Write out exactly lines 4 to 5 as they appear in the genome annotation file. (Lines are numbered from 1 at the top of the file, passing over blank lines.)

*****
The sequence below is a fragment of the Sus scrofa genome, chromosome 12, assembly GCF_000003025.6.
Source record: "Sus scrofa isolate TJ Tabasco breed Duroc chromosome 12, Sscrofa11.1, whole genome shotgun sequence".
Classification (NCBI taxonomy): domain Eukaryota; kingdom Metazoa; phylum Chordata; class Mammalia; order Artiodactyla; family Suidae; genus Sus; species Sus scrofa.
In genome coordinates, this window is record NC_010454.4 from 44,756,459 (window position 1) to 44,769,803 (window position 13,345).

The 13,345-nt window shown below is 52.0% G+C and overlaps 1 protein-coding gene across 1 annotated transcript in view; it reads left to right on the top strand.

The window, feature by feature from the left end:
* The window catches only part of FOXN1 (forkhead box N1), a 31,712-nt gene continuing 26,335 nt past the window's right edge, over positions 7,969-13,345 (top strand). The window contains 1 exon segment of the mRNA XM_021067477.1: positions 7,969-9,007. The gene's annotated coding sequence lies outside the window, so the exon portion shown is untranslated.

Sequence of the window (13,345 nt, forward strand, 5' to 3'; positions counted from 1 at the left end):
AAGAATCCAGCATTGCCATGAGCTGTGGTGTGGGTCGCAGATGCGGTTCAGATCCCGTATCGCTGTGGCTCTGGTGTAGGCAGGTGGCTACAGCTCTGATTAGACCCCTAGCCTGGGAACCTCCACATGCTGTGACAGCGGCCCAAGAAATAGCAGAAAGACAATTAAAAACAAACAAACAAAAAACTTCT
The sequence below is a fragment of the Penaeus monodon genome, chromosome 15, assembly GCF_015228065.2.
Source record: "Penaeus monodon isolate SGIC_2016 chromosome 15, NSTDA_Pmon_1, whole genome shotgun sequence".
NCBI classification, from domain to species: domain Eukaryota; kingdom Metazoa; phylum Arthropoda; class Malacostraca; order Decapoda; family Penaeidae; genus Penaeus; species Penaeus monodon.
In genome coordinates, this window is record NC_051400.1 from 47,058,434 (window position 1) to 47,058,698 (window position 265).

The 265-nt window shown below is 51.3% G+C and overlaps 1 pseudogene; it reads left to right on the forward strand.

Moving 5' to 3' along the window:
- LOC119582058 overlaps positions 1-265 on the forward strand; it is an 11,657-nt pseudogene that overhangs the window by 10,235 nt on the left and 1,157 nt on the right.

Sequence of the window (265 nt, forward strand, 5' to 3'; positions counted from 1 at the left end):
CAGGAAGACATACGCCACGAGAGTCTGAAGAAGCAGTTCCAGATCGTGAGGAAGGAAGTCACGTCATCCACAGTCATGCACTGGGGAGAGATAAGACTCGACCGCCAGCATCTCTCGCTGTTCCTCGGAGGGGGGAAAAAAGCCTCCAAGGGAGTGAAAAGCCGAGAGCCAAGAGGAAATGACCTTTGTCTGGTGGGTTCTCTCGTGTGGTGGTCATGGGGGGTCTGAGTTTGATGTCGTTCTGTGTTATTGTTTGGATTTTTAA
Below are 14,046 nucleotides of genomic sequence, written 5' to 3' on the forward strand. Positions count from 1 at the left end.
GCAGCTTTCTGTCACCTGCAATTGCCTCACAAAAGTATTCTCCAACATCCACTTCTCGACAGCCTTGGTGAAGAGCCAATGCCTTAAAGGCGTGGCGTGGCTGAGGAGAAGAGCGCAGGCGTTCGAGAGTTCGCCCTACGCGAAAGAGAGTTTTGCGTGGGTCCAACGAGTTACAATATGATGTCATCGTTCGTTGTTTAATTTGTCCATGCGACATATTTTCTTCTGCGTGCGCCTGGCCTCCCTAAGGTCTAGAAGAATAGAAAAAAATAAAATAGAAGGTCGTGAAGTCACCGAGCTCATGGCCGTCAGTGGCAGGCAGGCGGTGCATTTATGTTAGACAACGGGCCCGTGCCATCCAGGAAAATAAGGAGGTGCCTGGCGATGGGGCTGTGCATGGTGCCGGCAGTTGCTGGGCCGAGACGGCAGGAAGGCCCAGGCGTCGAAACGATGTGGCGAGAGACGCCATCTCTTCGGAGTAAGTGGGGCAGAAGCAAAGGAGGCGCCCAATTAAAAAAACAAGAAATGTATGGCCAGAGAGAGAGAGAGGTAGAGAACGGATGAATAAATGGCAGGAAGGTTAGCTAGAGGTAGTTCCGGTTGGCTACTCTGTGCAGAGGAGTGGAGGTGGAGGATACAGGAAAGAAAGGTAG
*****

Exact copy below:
In genome coordinates, this window is record NC_010454.4 from 44,756,459 (window position 1) to 44,769,803 (window position 13,345).

The 13,345-nt window shown below is 52.0% G+C and overlaps 1 protein-coding gene across 1 annotated transcript in view; it reads left to right on the top strand.